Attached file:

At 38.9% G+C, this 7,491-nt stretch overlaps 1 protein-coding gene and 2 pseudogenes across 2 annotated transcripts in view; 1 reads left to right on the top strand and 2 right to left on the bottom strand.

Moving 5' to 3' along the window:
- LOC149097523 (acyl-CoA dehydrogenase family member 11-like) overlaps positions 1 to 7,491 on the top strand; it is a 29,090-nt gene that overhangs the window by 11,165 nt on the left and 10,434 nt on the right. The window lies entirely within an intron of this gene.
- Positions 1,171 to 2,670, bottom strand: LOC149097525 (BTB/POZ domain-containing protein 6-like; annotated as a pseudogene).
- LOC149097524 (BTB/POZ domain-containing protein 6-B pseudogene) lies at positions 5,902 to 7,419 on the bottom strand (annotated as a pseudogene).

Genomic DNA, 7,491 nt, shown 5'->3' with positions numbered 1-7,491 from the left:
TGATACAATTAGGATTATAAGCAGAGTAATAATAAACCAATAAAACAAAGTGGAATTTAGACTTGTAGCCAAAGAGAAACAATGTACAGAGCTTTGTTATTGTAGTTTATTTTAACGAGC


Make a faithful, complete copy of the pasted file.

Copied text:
At 38.9% G+C, this 7,491-nt stretch overlaps 1 protein-coding gene and 2 pseudogenes across 2 annotated transcripts in view; 1 reads left to right on the top strand and 2 right to left on the bottom strand.

Moving 5' to 3' along the window:
- LOC149097523 (acyl-CoA dehydrogenase family member 11-like) overlaps positions 1 to 7,491 on the top strand; it is a 29,090-nt gene that overhangs the window by 11,165 nt on the left and 10,434 nt on the right. The window lies entirely within an intron of this gene.
- Positions 1,171 to 2,670, bottom strand: LOC149097525 (BTB/POZ domain-containing protein 6-like; annotated as a pseudogene).
- LOC149097524 (BTB/POZ domain-containing protein 6-B pseudogene) lies at positions 5,902 to 7,419 on the bottom strand (annotated as a pseudogene).

Genomic DNA, 7,491 nt, shown 5'->3' with positions numbered 1-7,491 from the left:
TGATACAATTAGGATTATAAGCAGAGTAATAATAAACCAATAAAACAAAGTGGAATTTAGACTTGTAGCCAAAGAGAAACAATGTACAGAGCTTTGTTATTGTAGTTTATTTTAACGAGC